Amazon’s reviews may not be as reliable as you’d think.  In a study recently published in the journal Psychological Science, subjects were asked to choose between hypothetical products on Amazon’s website preferred more-reviewed items to less-reviewed ones in virtually all circumstances. The researchers also found that when it comes to Amazon’s ratings system, this bias toward popularity can actually lead people to choose what is statistically likely to be a lesser quality product.  That’s right….the more reviews don’t mean a better product.

So, if one item has an average rating of 3.4 stars and 258 reviews, or a competing item has an average rating of 3.5 stars and 14 reviews, you’d naturally assume that the product with more reviews might be better.  But you’d be wrong.

Researchers found that after analyzing 15.6 million reviews of more than 350,000 products on Amazon.com, that when a product has a ton of reviews but a mediocre rating like a three, the only thing that should be telling you as a customer is that it is definitely a mediocre product. Alternatively, the product that currently has the same rating, but a fewer number of reviews, has a better chance of actually being a better product overall since it hasn’t been reviewed by such a large group—meaning there’s a less decisive consensus that the product isn’t so great.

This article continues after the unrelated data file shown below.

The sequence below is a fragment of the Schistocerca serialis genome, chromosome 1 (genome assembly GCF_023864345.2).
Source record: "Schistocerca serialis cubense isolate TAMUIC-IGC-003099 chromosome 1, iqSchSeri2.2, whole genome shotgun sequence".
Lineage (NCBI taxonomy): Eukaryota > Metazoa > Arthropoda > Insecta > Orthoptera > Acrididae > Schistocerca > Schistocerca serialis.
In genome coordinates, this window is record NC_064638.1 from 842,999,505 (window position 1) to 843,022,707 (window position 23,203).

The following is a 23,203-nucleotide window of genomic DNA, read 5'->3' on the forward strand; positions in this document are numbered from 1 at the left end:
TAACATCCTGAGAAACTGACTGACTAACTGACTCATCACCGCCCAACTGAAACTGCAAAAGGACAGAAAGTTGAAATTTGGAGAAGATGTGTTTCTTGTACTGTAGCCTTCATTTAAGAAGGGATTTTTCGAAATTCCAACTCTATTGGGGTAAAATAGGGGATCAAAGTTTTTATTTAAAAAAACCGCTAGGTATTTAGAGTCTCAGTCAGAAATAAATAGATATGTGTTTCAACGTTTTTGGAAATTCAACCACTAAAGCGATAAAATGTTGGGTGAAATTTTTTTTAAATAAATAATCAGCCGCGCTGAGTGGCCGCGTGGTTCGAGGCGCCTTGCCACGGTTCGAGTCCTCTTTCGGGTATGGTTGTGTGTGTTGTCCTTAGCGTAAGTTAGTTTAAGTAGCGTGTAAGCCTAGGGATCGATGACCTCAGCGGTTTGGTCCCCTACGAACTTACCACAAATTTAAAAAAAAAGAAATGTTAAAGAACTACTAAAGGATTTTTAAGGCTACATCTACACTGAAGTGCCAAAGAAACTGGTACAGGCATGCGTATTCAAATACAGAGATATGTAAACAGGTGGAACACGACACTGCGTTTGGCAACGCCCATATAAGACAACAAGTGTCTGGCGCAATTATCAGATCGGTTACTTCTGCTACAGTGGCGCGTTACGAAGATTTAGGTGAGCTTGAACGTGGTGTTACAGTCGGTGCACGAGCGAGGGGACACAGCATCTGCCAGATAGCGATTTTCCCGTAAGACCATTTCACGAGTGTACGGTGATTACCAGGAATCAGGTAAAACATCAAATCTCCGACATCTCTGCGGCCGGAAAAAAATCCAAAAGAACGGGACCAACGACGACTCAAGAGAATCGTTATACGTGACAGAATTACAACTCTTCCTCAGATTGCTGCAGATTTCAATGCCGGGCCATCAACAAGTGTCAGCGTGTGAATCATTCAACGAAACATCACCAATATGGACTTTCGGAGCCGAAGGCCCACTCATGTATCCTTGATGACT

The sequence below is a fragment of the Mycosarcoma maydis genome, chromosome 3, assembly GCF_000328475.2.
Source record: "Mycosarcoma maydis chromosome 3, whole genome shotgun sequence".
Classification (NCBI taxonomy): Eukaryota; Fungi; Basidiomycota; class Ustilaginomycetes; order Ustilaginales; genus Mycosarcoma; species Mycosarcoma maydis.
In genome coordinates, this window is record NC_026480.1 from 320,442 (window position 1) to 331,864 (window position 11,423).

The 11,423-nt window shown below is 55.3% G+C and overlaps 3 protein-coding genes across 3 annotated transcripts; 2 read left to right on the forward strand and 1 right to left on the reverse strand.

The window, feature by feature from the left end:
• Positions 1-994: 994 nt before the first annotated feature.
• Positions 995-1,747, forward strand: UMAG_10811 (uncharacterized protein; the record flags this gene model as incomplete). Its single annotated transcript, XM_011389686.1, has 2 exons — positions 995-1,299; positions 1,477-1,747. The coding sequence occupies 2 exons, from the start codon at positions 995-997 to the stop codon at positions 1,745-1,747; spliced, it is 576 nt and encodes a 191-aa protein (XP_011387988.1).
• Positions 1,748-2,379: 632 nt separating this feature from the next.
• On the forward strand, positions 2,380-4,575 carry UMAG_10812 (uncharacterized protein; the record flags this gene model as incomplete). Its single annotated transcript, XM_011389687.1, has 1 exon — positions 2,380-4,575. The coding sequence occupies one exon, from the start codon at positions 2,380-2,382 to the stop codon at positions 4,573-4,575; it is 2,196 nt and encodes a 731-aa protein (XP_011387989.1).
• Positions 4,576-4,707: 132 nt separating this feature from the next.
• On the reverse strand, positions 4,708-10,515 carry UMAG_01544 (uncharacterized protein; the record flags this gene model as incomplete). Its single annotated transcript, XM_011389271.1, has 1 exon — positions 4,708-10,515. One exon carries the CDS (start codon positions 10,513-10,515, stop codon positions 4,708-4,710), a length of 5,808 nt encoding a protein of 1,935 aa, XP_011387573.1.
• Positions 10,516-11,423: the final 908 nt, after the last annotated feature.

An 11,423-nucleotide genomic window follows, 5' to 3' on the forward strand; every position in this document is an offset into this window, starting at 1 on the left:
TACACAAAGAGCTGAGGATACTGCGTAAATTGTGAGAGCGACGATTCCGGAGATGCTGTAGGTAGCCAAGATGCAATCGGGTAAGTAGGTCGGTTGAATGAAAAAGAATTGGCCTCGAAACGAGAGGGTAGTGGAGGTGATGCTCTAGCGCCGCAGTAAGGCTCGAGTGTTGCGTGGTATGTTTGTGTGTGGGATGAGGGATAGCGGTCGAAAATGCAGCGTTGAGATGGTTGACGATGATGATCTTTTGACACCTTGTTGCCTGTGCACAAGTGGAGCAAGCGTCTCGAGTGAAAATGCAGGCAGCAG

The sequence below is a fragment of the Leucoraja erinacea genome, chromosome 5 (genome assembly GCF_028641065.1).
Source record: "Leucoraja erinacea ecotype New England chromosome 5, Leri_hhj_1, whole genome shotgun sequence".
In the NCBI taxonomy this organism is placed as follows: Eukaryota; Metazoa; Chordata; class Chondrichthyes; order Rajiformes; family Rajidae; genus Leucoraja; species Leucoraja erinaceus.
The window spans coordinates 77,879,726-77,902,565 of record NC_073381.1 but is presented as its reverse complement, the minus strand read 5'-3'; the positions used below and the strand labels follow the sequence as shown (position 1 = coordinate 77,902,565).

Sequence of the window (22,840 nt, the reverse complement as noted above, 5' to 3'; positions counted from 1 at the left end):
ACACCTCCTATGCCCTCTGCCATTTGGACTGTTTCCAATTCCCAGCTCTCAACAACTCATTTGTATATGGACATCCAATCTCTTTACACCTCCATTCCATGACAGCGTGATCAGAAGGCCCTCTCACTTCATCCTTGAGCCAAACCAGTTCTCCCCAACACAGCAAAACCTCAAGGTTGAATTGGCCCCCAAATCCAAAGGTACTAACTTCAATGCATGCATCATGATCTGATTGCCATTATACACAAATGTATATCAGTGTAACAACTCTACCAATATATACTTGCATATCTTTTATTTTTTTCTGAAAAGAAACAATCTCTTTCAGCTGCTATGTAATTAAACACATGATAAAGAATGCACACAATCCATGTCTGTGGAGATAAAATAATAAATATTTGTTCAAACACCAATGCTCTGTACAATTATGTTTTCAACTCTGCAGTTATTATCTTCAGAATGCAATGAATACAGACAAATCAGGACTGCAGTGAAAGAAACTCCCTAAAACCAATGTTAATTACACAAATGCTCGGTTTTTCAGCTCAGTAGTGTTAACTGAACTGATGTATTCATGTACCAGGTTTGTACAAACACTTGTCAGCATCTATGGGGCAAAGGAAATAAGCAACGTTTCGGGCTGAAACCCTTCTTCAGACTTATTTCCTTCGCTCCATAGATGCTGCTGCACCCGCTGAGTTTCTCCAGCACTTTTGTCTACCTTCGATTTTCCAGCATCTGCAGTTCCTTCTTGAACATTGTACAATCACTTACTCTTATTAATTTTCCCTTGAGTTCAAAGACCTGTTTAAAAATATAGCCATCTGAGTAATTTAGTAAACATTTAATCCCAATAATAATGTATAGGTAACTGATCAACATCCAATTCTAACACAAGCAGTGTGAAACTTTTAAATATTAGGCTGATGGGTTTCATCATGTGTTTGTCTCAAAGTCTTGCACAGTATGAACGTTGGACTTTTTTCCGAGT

In fact, across 11 different conditions in which the more-reviewed product was statistically likely to be inferior, subjects opted for the morereviewed product 72.3% of the time. When it comes to consumer choices, a bias toward popularity can be self-defeating.

Why is this?  In part, it’s because retailers are trying to game the Amazon rating system.  Although many reviews on Amazon are legitimate, more and more sketchy companies are turning to compensated Amazon reviews to inflate star ratings and to drum up purchases. Businesses paid to create dummy accounts purchase products from Amazon and write four- and five-star reviews. Buying the product makes it tougher for Amazon to police the reviews, because the reviews are in fact based on verified purchases. The dummy accounts buy and review all sorts of things, and some of the more savvy pay-for-review sites even have their faux reviewers pepper in a few negative reviews of products made and sold by brands that aren’t clients to create a sense of “authenticity.” In fact, for extra cash, a company can pay one of these firms to write negative reviews of a competitor’s product.   Amazon has tried to deal with offenders and shut them down. In fact, in 2016 Amazon sued another round of companies that Amazon accused of selling fraudulent reviews. But by the time those companies were caught, their clients had already made a bunch of sales, and the fraudulent reviewers would reemerge under new names to repeat their scam.